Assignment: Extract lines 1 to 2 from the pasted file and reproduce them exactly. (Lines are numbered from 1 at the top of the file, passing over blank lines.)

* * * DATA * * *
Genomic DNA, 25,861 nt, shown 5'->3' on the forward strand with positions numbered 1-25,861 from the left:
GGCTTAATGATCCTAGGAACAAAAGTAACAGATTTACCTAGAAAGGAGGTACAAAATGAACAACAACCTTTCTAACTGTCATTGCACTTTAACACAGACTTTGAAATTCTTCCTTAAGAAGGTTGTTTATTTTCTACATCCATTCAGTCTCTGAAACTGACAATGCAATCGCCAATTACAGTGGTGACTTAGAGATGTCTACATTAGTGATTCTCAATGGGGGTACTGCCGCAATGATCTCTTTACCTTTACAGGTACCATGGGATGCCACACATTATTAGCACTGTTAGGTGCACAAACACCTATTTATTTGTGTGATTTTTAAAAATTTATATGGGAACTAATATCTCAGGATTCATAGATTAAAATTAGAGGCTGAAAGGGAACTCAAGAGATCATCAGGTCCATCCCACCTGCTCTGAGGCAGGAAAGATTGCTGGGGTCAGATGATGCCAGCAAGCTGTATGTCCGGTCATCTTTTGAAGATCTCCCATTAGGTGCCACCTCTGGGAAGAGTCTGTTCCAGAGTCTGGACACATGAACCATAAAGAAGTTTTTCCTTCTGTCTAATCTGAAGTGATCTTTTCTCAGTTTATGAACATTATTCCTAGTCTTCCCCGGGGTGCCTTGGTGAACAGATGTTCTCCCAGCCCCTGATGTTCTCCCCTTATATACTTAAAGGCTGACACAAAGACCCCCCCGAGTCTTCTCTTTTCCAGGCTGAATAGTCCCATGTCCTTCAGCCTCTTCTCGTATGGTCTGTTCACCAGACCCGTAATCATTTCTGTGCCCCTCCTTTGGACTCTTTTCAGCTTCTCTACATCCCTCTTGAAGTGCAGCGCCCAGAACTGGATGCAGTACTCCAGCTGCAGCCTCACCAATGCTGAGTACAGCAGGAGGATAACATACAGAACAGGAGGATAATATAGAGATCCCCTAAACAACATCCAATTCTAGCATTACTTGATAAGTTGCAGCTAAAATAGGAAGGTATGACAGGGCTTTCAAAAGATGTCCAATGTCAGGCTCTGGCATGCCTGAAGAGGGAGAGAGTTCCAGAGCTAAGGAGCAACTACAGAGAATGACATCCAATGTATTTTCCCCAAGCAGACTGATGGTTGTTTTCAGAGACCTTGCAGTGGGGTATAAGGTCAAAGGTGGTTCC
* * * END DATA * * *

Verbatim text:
Genomic DNA, 25,861 nt, shown 5'->3' on the forward strand with positions numbered 1-25,861 from the left:
GGCTTAATGATCCTAGGAACAAAAGTAACAGATTTACCTAGAAAGGAGGTACAAAATGAACAACAACCTTTCTAACTGTCATTGCACTTTAACACAGACTTTGAAATTCTTCCTTAAGAAGGTTGTTTATTTTCTACATCCATTCAGTCTCTGAAACTGACAATGCAATCGCCAATTACAGTGGTGACTTAGAGATGTCTACATTAGTGATTCTCAATGGGGGTACTGCCGCAATGATCTCTTTACCTTTACAGGTACCATGGGATGCCACACATTATTAGCACTGTTAGGTGCACAAACACCTATTTATTTGTGTGATTTTTAAAAATTTATATGGGAACTAATATCTCAGGATTCATAGATTAAAATTAGAGGCTGAAAGGGAACTCAAGAGATCATCAGGTCCATCCCACCTGCTCTGAGGCAGGAAAGATTGCTGGGGTCAGATGATGCCAGCAAGCTGTATGTCCGGTCATCTTTTGAAGATCTCCCATTAGGTGCCACCTCTGGGAAGAGTCTGTTCCAGAGTCTGGACACATGAACCATAAAGAAGTTTTTCCTTCTGTCTAATCTGAAGTGATCTTTTCTCAGTTTATGAACATTATTCCTAGTCTTCCCCGGGGTGCCTTGGTGAACAGATGTTCTCCCAGCCCCTGATGTTCTCCCCTTATATACTTAAAGGCTGACACAAAGACCCCCCCGAGTCTTCTCTTTTCCAGGCTGAATAGTCCCATGTCCTTCAGCCTCTTCTCGTATGGTCTGTTCACCAGACCCGTAATCATTTCTGTGCCCCTCCTTTGGACTCTTTTCAGCTTCTCTACATCCCTCTTGAAGTGCAGCGCCCAGAACTGGATGCAGTACTCCAGCTGCAGCCTCACCAATGCTGAGTACAGCAGGAGGATAACATACAGAACAGGAGGATAATATAGAGATCCCCTAAACAACATCCAATTCTAGCATTACTTGATAAGTTGCAGCTAAAATAGGAAGGTATGACAGGGCTTTCAAAAGATGTCCAATGTCAGGCTCTGGCATGCCTGAAGAGGGAGAGAGTTCCAGAGCTAAGGAGCAACTACAGAGAATGACATCCAATGTATTTTCCCCAAGCAGACTGATGGTTGTTTTCAGAGACCTTGCAGTGGGGTATAAGGTCAAAGGTGGTTCC